TGIF: Letters To:

TGIF

In the previous entry, you see ‘Letters From:‘; letters addressed to me by friends and loved ones. However, a person who receives and does not give [back] is like a dead sea – so rich in minerals, yet no life can exist there – with only inputs without outputs. It takes two hands to clap, and it takes both on either side to maintain a relationship. Letters are one of the most practical ways to do so. Two-penny letters (Hanson, Kinfolk Volume Three, p102-103) work very well as opposed to the notion that one should only write ‘proper’, lengthy letters. A simple “Hey, love your dress!” or “Meet for coffee soon, old sport.” can be so heartfelt in letting the addressee know that you are thinking of them.

I have written and sent out much letters, post cards, post-its, handmade and DIY cards to friends and loved ones through the years but two-penny letters is a quick solution with the same intent and outcome [though results vary depending on effort spent la]. One doesn’t have to fret over filling in the lines of the letter with ‘substantial’ content too. Simplicity is the way of life. There’s also lesser pressure and expectation added to the addressee; they are not forced to write something back.

We’ve all received that out-of-the-blue note from a friend; the joy and comfort that these little check-ins bring us is incredible considering the simplicity and scale of the act. It doesn’t take much time or effort to jot down a thinking-of-you note to a friend that will change their day.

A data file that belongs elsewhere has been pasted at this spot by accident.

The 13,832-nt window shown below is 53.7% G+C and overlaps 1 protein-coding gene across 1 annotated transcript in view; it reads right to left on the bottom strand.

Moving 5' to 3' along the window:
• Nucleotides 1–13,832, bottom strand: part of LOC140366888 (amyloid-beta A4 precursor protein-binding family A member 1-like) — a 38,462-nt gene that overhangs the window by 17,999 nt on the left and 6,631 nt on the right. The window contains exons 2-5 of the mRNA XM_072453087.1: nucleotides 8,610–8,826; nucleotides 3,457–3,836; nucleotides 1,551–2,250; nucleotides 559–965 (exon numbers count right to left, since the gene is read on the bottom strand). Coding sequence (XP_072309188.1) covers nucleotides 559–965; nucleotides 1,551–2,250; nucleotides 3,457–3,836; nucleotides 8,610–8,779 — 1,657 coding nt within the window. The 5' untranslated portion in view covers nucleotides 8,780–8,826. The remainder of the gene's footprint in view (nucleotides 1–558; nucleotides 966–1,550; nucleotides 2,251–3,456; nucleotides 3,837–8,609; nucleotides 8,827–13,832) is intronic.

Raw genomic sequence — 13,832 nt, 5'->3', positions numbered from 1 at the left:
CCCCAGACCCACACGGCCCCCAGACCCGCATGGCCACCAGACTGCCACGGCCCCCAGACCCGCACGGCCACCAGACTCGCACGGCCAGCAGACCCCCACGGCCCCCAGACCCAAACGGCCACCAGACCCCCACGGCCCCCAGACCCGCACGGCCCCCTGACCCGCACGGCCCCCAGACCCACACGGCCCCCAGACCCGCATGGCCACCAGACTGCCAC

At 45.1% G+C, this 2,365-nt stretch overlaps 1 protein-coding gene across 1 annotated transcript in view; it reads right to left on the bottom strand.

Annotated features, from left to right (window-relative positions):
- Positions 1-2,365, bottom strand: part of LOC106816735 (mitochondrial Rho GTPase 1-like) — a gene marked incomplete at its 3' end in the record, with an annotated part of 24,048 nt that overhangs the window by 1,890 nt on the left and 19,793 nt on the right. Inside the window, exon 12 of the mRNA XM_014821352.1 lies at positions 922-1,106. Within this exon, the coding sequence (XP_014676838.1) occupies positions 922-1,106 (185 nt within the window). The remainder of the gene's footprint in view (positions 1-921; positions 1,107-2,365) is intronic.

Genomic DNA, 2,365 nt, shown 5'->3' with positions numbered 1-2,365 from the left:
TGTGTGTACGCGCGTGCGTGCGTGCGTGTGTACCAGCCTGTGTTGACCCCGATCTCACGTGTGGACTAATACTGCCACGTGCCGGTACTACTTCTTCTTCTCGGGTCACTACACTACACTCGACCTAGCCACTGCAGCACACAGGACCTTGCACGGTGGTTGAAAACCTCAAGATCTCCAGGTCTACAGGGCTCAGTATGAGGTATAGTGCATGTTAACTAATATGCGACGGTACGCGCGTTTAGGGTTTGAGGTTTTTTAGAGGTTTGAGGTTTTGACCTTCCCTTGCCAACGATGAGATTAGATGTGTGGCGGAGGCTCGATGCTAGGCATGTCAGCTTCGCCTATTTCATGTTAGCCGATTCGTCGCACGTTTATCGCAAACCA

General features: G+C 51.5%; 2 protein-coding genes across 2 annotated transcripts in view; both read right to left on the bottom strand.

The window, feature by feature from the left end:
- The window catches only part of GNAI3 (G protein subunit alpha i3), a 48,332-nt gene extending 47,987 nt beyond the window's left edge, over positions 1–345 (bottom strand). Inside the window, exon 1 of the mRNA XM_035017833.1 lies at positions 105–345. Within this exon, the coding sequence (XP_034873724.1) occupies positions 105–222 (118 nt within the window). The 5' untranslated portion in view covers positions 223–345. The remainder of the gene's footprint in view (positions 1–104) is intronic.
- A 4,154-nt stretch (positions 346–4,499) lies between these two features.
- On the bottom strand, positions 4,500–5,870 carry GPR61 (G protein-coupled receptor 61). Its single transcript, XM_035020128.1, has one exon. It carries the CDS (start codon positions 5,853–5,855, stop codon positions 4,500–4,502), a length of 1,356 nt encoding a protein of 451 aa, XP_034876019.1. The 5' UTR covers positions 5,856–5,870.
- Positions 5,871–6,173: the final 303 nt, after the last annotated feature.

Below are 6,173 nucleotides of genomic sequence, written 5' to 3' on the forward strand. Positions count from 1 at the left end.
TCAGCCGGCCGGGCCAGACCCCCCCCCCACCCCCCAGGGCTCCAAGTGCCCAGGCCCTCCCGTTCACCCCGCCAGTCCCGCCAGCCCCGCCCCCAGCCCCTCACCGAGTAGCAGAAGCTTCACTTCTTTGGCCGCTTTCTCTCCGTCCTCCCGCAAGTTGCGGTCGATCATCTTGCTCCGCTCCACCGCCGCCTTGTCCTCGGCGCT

Killeen Hanson (Kinfolk Volume Three)

A follow-up to Kinfolk‘s HOW TO BE NEIGHBORLY: CHECKING IN article, here‘s how you can ‘check in’ in someone else’s lives without being too over the top. And it is inexpensive too. Scattered all around hot-spots in Singapore are the Zo card racks constantly topped up and replenished with new Zo [post] cards on a regular basis. Pick up a few with interesting themes, colors, concepts, photography, etc. Bring them home, use a trusty pen to write on the blank areas of the card, give them by hand or by post whichever is preferred. For my foreign friends, you can collect all those free post cards from your country’s attractions and hot-spots (museums, tourist centers, etc), they are good for writing too.

Knowledge is power, now that you know how and what to do, send out your two-penny letters [or Zo cards]!

P.S. I would love to see your two-penny letters. Please feel free to tag me on your blogs or social media platforms, or drop me a hyperlink to your new media platforms under the comments section of this entry.

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Friends and Seasons

IMG_5929PHOTO: Reuel Eugene Tay

 

Had a HTHT (heart-to-heart talk) with a dear friend recently and she was sharing about how she was feeling a little sad about how some friends she was close to are no longer so lately. That set me thinking as well.

How many of us ever wondered how many friends we can make in one lifetime?

I tried googling it to find some statistics that can put a figure to this highly ambiguous subject but surprisingly, none can be found! Well, this is by far too difficult a subject to track even for the leading scientist of our time. There are after all the geographical and psychological differences that separates the countries from the conservative and the lesser, the extroverts from the introverts, and many other variables.